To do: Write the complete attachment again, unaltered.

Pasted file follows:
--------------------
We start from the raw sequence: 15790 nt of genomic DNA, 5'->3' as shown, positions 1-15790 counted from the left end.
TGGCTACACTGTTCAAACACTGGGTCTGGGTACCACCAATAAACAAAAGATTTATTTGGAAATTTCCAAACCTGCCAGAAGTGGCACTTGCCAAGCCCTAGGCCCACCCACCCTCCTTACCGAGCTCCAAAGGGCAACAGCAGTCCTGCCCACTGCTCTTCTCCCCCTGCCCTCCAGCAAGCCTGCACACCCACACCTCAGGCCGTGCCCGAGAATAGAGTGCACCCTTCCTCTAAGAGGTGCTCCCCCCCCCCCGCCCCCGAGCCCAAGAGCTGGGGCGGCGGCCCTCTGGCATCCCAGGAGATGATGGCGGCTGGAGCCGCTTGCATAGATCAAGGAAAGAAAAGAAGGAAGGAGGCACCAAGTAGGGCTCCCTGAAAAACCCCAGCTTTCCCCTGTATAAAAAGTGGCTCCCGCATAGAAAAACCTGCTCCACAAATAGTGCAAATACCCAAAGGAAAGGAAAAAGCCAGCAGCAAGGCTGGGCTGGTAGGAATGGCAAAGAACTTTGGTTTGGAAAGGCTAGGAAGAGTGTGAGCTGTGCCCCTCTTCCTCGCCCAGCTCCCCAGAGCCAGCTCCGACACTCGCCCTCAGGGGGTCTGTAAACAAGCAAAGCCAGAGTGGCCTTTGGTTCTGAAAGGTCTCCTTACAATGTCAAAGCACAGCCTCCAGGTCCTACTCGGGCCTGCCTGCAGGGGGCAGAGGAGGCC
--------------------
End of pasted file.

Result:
We start from the raw sequence: 15790 nt of genomic DNA, 5'->3' as shown, positions 1-15790 counted from the left end.
TGGCTACACTGTTCAAACACTGGGTCTGGGTACCACCAATAAACAAAAGATTTATTTGGAAATTTCCAAACCTGCCAGAAGTGGCACTTGCCAAGCCCTAGGCCCACCCACCCTCCTTACCGAGCTCCAAAGGGCAACAGCAGTCCTGCCCACTGCTCTTCTCCCCCTGCCCTCCAGCAAGCCTGCACACCCACACCTCAGGCCGTGCCCGAGAATAGAGTGCACCCTTCCTCTAAGAGGTGCTCCCCCCCCCCCGCCCCCGAGCCCAAGAGCTGGGGCGGCGGCCCTCTGGCATCCCAGGAGATGATGGCGGCTGGAGCCGCTTGCATAGATCAAGGAAAGAAAAGAAGGAAGGAGGCACCAAGTAGGGCTCCCTGAAAAACCCCAGCTTTCCCCTGTATAAAAAGTGGCTCCCGCATAGAAAAACCTGCTCCACAAATAGTGCAAATACCCAAAGGAAAGGAAAAAGCCAGCAGCAAGGCTGGGCTGGTAGGAATGGCAAAGAACTTTGGTTTGGAAAGGCTAGGAAGAGTGTGAGCTGTGCCCCTCTTCCTCGCCCAGCTCCCCAGAGCCAGCTCCGACACTCGCCCTCAGGGGGTCTGTAAACAAGCAAAGCCAGAGTGGCCTTTGGTTCTGAAAGGTCTCCTTACAATGTCAAAGCACAGCCTCCAGGTCCTACTCGGGCCTGCCTGCAGGGGGCAGAGGAGGCC